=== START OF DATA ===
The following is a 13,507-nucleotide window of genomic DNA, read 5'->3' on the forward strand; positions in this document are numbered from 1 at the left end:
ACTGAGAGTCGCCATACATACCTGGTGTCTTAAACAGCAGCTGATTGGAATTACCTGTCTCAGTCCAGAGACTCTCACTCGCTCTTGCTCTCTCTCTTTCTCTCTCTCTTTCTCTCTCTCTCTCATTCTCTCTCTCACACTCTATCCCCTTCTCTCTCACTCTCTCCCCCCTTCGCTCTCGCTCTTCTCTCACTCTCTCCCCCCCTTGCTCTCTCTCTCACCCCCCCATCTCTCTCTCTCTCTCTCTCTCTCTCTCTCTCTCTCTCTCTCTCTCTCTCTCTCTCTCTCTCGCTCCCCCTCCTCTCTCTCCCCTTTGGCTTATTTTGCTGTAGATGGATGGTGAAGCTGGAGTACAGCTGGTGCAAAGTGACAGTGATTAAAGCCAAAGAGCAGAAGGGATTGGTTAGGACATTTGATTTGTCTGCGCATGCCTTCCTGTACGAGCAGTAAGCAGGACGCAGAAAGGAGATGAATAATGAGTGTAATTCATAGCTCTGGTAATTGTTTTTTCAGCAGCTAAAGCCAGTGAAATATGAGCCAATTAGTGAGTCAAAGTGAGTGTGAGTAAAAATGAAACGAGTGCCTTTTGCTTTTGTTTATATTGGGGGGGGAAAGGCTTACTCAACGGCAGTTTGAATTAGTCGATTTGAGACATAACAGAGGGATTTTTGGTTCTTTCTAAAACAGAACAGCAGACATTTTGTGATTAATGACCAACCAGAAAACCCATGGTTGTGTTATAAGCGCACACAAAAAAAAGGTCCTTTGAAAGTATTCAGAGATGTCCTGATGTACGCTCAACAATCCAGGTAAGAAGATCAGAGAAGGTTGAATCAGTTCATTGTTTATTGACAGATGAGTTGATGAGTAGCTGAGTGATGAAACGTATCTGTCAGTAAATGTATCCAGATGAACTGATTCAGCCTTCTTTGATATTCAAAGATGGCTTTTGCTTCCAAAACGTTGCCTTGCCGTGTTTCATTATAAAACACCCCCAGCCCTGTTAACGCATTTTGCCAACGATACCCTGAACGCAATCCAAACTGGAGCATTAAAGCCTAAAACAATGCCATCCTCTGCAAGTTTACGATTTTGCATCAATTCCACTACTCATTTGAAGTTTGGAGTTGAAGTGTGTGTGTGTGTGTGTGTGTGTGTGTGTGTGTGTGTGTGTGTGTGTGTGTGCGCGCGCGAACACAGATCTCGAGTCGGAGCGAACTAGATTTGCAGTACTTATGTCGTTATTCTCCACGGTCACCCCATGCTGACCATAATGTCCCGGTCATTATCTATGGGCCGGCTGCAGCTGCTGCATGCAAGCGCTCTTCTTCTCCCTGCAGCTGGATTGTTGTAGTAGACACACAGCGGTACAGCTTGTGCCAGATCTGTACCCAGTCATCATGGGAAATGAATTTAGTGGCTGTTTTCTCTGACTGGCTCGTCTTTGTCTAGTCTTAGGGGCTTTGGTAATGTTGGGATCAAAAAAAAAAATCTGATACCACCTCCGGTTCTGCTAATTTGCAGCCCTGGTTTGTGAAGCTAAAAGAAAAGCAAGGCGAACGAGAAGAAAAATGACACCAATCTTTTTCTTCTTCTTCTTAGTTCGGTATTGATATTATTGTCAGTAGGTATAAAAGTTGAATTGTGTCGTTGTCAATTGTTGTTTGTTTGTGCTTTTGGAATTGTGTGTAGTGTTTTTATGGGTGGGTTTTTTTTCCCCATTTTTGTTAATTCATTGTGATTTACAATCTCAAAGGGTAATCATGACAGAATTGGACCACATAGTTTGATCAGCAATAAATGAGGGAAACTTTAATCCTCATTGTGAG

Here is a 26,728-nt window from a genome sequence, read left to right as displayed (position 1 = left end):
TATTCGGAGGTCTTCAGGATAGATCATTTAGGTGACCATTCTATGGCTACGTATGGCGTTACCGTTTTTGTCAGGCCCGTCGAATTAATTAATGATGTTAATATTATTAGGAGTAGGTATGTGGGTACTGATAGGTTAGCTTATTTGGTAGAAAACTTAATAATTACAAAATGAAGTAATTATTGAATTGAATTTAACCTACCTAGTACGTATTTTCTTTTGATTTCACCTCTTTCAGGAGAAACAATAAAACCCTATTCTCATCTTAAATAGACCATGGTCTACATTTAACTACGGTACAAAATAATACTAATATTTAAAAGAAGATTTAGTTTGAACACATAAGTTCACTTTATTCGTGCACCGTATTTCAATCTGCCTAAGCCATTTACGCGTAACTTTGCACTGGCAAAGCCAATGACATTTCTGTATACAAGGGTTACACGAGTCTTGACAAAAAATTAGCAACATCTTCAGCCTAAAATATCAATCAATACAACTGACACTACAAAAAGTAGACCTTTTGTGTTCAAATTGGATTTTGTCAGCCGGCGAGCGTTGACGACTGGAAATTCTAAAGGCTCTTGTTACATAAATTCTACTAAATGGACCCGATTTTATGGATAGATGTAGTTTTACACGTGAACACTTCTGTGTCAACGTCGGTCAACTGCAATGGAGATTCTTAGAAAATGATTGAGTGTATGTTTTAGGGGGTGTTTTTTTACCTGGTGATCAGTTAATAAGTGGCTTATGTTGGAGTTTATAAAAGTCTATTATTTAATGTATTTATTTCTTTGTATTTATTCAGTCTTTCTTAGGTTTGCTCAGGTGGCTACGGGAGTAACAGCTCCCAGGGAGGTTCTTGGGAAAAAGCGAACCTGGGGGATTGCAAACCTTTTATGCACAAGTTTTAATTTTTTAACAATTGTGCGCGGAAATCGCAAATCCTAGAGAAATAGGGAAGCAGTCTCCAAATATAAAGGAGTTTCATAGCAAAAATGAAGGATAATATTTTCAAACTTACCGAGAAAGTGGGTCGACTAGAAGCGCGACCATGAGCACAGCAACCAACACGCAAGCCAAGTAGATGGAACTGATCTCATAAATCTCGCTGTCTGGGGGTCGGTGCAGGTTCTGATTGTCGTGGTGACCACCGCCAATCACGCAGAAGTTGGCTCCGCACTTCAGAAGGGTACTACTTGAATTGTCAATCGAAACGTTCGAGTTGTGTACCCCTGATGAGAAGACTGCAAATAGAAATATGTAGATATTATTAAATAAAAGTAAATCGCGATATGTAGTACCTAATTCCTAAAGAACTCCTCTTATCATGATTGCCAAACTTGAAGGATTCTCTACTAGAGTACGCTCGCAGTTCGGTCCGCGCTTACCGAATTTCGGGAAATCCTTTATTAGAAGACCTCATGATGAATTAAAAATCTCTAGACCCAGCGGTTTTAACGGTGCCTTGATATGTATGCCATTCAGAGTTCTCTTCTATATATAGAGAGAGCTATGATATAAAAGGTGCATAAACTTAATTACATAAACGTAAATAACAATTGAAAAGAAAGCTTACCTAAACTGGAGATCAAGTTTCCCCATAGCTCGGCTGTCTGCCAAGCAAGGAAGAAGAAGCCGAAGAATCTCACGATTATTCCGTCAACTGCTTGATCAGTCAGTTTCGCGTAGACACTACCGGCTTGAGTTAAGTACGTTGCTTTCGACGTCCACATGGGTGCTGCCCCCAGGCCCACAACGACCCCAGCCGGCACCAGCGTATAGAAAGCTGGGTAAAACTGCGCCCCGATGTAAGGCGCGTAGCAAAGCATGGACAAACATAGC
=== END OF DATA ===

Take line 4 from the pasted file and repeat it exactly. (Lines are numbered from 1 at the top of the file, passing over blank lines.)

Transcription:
TATTCGGAGGTCTTCAGGATAGATCATTTAGGTGACCATTCTATGGCTACGTATGGCGTTACCGTTTTTGTCAGGCCCGTCGAATTAATTAATGATGTTAATATTATTAGGAGTAGGTATGTGGGTACTGATAGGTTAGCTTATTTGGTAGAAAACTTAATAATTACAAAATGAAGTAATTATTGAATTGAATTTAACCTACCTAGTACGTATTTTCTTTTGATTTCACCTCTTTCAGGAGAAACAATAAAACCCTATTCTCATCTTAAATAGACCATGGTCTACATTTAACTACGGTACAAAATAATACTAATATTTAAAAGAAGATTTAGTTTGAACACATAAGTTCACTTTATTCGTGCACCGTATTTCAATCTGCCTAAGCCATTTACGCGTAACTTTGCACTGGCAAAGCCAATGACATTTCTGTATACAAGGGTTACACGAGTCTTGACAAAAAATTAGCAACATCTTCAGCCTAAAATATCAATCAATACAACTGACACTACAAAAAGTAGACCTTTTGTGTTCAAATTGGATTTTGTCAGCCGGCGAGCGTTGACGACTGGAAATTCTAAAGGCTCTTGTTACATAAATTCTACTAAATGGACCCGATTTTATGGATAGATGTAGTTTTACACGTGAACACTTCTGTGTCAACGTCGGTCAACTGCAATGGAGATTCTTAGAAAATGATTGAGTGTATGTTTTAGGGGGTGTTTTTTTACCTGGTGATCAGTTAATAAGTGGCTTATGTTGGAGTTTATAAAAGTCTATTATTTAATGTATTTATTTCTTTGTATTTATTCAGTCTTTCTTAGGTTTGCTCAGGTGGCTACGGGAGTAACAGCTCCCAGGGAGGTTCTTGGGAAAAAGCGAACCTGGGGGATTGCAAACCTTTTATGCACAAGTTTTAATTTTTTAACAATTGTGCGCGGAAATCGCAAATCCTAGAGAAATAGGGAAGCAGTCTCCAAATATAAAGGAGTTTCATAGCAAAAATGAAGGATAATATTTTCAAACTTACCGAGAAAGTGGGTCGACTAGAAGCGCGACCATGAGCACAGCAACCAACACGCAAGCCAAGTAGATGGAACTGATCTCATAAATCTCGCTGTCTGGGGGTCGGTGCAGGTTCTGATTGTCGTGGTGACCACCGCCAATCACGCAGAAGTTGGCTCCGCACTTCAGAAGGGTACTACTTGAATTGTCAATCGAAACGTTCGAGTTGTGTACCCCTGATGAGAAGACTGCAAATAGAAATATGTAGATATTATTAAATAAAAGTAAATCGCGATATGTAGTACCTAATTCCTAAAGAACTCCTCTTATCATGATTGCCAAACTTGAAGGATTCTCTACTAGAGTACGCTCGCAGTTCGGTCCGCGCTTACCGAATTTCGGGAAATCCTTTATTAGAAGACCTCATGATGAATTAAAAATCTCTAGACCCAGCGGTTTTAACGGTGCCTTGATATGTATGCCATTCAGAGTTCTCTTCTATATATAGAGAGAGCTATGATATAAAAGGTGCATAAACTTAATTACATAAACGTAAATAACAATTGAAAAGAAAGCTTACCTAAACTGGAGATCAAGTTTCCCCATAGCTCGGCTGTCTGCCAAGCAAGGAAGAAGAAGCCGAAGAATCTCACGATTATTCCGTCAACTGCTTGATCAGTCAGTTTCGCGTAGACACTACCGGCTTGAGTTAAGTACGTTGCTTTCGACGTCCACATGGGTGCTGCCCCCAGGCCCACAACGACCCCAGCCGGCACCAGCGTATAGAAAGCTGGGTAAAACTGCGCCCCGATGTAAGGCGCGTAGCAAAGCATGGACAAACATAGC